Monday, October 31, 2005

Halloween Horror

The Bush administration wears costumes all year long, so Halloween is just another day for them. The problem with dressing up and play acting is that real people are affected by their actions. Take the victims of Hurricane Katrina for instance. President Bush donned his good guy outfit and promised to help the thousands of people displaced by the floodwater. So, why then, several months later, are poor people finding themselves being evicted from their homes while the National Guard prevents them from returning?

The reality according to Mother Jones is that many of the people of New Orleans are living a nightmare:

"Fully armed National Guard troops refuse to allow over ten thousand people even to visit their property in the Lower Ninth Ward neighborhood. Despite the fact that people cannot come back, tens of thousands of people face eviction from their homes. A local judge told me that her court expects to process a thousand evictions a day for weeks.

Renters still in shelters or temporary homes across the country will never see the court notice taped to the door of their home. Because they will not show up for the eviction hearing that they do not know about, their possessions will be tossed out in the street. In the street their possessions will sit alongside an estimated 3 million truck loads of downed trees, piles of mud, fiberglass insulation, crushed sheetrock, abandoned cars, spoiled mattresses, wet rugs, and horrifyingly smelly refrigerators full of food from August."

Vast areas of New Orleans still lack electricity and water. How can people rebuild their lives in New Orleans if they're prevented from returning to their homes and they don't have basic necessities like water and lights? What a nightmare for thousands and thousands of people. Bush sure played the good guy role well, but in reality, his costume was just a cover for something more sinister and foreboding.

Thursday, October 27, 2005

Gathering The Ingredients

Most cooks have their own way of doing things. I'm the type who likes to get all of my ingredients, utensils, and pots and pans out before I do anything. I figure there's no sense in getting halfway through and finding out that one indispensable spice I absolutely needed is missing.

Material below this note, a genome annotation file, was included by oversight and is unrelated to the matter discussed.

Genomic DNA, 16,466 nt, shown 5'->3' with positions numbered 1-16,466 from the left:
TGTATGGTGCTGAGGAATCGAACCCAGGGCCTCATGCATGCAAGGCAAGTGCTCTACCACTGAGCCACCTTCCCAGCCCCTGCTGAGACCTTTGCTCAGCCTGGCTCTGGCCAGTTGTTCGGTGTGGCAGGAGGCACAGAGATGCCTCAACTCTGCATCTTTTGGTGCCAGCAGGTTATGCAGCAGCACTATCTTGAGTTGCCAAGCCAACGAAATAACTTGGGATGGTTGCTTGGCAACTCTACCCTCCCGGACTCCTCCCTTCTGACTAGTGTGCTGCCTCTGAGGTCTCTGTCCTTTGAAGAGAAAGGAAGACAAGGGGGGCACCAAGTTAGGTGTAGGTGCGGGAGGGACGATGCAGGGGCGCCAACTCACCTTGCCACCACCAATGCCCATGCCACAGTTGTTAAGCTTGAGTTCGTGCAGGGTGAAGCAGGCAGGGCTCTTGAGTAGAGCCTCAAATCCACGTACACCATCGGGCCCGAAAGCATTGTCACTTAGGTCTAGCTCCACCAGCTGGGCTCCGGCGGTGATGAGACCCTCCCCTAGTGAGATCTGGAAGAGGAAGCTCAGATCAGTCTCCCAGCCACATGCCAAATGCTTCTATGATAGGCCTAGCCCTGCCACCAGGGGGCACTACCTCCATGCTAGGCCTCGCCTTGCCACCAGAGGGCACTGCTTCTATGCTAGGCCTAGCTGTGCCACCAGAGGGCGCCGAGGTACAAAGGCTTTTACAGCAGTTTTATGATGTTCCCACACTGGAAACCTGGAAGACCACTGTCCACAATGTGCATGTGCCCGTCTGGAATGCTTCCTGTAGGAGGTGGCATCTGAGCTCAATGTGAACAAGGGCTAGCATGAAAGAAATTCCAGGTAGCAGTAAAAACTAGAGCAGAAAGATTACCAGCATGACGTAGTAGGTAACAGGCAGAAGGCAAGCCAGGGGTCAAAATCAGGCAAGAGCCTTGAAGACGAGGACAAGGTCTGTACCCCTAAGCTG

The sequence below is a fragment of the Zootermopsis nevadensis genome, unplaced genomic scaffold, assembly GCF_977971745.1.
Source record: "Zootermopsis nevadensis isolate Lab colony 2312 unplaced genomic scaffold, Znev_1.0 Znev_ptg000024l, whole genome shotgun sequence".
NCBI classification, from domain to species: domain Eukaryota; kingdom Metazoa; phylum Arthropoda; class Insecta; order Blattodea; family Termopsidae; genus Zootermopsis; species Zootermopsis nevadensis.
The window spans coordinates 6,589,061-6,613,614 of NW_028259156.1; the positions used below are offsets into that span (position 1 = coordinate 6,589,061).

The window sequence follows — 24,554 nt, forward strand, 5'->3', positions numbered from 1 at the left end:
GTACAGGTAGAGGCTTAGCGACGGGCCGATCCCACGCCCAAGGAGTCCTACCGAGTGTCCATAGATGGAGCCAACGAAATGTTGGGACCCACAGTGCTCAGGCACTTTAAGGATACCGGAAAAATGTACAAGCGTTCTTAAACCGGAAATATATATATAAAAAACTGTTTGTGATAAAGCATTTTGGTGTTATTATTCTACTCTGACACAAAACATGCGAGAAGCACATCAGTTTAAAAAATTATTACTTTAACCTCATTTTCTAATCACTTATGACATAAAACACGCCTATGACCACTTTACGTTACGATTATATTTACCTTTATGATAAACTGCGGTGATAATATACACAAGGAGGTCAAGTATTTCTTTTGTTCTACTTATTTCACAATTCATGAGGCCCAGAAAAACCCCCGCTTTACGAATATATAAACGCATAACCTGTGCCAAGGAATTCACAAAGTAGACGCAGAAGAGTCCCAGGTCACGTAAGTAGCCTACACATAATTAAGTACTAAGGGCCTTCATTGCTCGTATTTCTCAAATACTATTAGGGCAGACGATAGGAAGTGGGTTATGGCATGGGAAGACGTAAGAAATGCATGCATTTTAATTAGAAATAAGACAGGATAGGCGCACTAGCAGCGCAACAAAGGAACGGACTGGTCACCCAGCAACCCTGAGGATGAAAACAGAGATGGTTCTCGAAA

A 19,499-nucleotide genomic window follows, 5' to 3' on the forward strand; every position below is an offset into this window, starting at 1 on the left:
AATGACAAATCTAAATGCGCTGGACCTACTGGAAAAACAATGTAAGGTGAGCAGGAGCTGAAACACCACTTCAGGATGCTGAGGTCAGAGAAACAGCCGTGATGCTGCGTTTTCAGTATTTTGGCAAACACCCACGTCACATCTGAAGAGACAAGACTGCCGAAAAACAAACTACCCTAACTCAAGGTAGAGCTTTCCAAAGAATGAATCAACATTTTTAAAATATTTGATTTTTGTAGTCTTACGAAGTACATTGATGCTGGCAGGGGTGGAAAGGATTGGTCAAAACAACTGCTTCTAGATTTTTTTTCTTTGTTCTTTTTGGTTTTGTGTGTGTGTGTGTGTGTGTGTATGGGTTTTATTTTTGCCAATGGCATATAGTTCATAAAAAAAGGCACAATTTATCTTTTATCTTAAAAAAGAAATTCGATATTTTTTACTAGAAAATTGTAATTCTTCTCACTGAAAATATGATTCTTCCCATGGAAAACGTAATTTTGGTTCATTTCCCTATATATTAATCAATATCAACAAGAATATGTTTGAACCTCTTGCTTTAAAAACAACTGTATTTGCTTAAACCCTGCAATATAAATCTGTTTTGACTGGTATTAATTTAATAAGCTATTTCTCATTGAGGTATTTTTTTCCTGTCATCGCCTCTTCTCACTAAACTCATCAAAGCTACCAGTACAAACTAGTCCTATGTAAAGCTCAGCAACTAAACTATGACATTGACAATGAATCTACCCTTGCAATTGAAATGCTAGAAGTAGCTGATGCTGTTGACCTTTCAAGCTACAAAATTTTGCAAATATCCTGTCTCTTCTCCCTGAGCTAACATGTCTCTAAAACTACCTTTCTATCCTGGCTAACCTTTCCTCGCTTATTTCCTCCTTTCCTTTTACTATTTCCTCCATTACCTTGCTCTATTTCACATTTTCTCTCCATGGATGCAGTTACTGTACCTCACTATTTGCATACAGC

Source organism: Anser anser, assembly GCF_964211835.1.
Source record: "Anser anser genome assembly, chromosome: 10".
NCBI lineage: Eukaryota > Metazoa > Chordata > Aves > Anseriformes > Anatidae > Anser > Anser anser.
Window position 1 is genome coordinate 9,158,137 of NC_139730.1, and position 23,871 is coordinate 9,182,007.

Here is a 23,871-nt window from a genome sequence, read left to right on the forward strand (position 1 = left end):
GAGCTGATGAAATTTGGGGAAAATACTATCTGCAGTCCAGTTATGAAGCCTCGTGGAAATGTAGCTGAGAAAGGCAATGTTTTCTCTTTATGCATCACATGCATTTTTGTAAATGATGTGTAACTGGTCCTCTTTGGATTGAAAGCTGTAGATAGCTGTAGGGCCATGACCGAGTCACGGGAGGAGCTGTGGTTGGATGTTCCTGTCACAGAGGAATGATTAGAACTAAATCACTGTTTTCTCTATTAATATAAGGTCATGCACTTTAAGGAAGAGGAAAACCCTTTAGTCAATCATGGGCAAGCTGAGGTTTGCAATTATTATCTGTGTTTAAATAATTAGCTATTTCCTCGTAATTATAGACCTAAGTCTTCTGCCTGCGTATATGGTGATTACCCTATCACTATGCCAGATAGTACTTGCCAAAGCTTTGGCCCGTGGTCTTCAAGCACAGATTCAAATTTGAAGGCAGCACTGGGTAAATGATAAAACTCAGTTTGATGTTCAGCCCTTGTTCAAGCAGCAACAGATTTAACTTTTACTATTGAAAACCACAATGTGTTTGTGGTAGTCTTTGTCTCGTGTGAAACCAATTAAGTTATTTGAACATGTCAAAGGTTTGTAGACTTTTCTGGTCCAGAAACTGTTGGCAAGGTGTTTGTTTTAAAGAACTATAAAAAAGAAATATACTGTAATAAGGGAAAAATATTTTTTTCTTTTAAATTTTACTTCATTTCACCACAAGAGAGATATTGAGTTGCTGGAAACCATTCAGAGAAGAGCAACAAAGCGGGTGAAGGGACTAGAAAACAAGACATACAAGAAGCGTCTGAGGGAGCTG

I'm approaching this blog in the same way. Before I can start sharing my thoughts with the world, I need to make sure I have everything I need to make it gel. So, world, as soon as I get my act together, I'll share some stone soup musings with you!

The Stone Soup Legend

The Stone Soup Legend

There exists a tale, handed down from times long ago, of two travelers on a pilgrimage. Hungry and tired from a long day’s journey, they come to a small, impoverished, medieval village, where they decide to rest by the side of the road. One of the travelers builds a small fire, upon which he places a large pot, while the other, having drawn water from the town well, fills the pot and places into the vessel a simple stone. As the two men sit by the fire, bringing their "stone soup" to a boil, the local villagers become inquisitive of the curious antics of these strangers. Eventually, several townsfolk decide to investigate the matter and approach the two travelers to engage them in conversation.

Shortly thereafter, there is heard the sound of merriment, as the visitors, who turn out to be quite friendly, share their tales of the lands and people they have met throughout their journey and pilgrimage with the local villagers.

Finally, a young boy asks the travelers "But why, pray thee, are you boiling a stone?"

One of the pilgrims replies, "So we may eat stone soup."

"It must be terribly bland!" says an old woman. "But I have a cabbage, which will add some flavor!"

"And I, some carrots, which will add color!" says another villager.

"Some potatoes!", offers another, until, shortly, by the contribution of a little by many, a hearty stew was made, upon which the entire village and the weary pilgrims dined... and while doing so, shared their tales, talents, and camaraderie throughout the night.

The very next day, the travelers (who by now could be called "strangers" no more), continued their journey, leaving the little town, and its people, behind. But the villagers never forgot them, and the lesson they had learned. In fact, during the hardest of times, in such a time as this tale, that little village thrived, because the townsfolk never forgot how to make "stone soup".

Such is the legend of the "Stone Soup Story".